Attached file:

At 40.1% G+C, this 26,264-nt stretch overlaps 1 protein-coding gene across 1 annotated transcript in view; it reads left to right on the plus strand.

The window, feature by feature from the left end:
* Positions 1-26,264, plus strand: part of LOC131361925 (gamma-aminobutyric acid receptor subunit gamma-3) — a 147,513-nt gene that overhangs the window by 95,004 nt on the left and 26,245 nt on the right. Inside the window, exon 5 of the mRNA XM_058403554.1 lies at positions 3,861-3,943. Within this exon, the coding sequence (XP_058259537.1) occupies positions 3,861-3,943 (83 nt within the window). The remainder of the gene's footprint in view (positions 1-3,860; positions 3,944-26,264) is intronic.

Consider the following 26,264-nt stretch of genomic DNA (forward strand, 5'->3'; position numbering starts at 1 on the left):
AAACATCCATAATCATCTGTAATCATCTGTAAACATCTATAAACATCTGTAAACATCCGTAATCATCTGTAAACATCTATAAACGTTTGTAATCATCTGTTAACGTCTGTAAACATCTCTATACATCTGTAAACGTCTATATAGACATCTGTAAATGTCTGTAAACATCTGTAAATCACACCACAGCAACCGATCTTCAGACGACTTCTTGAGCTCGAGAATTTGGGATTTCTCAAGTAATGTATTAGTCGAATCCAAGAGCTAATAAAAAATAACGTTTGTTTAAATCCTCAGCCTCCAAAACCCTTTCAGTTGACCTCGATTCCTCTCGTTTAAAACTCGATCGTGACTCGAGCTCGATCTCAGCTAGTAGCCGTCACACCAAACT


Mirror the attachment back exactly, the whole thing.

At 40.1% G+C, this 26,264-nt stretch overlaps 1 protein-coding gene across 1 annotated transcript in view; it reads left to right on the plus strand.

The window, feature by feature from the left end:
* Positions 1-26,264, plus strand: part of LOC131361925 (gamma-aminobutyric acid receptor subunit gamma-3) — a 147,513-nt gene that overhangs the window by 95,004 nt on the left and 26,245 nt on the right. Inside the window, exon 5 of the mRNA XM_058403554.1 lies at positions 3,861-3,943. Within this exon, the coding sequence (XP_058259537.1) occupies positions 3,861-3,943 (83 nt within the window). The remainder of the gene's footprint in view (positions 1-3,860; positions 3,944-26,264) is intronic.

Consider the following 26,264-nt stretch of genomic DNA (forward strand, 5'->3'; position numbering starts at 1 on the left):
AAACATCCATAATCATCTGTAATCATCTGTAAACATCTATAAACATCTGTAAACATCCGTAATCATCTGTAAACATCTATAAACGTTTGTAATCATCTGTTAACGTCTGTAAACATCTCTATACATCTGTAAACGTCTATATAGACATCTGTAAATGTCTGTAAACATCTGTAAATCACACCACAGCAACCGATCTTCAGACGACTTCTTGAGCTCGAGAATTTGGGATTTCTCAAGTAATGTATTAGTCGAATCCAAGAGCTAATAAAAAATAACGTTTGTTTAAATCCTCAGCCTCCAAAACCCTTTCAGTTGACCTCGATTCCTCTCGTTTAAAACTCGATCGTGACTCGAGCTCGATCTCAGCTAGTAGCCGTCACACCAAACT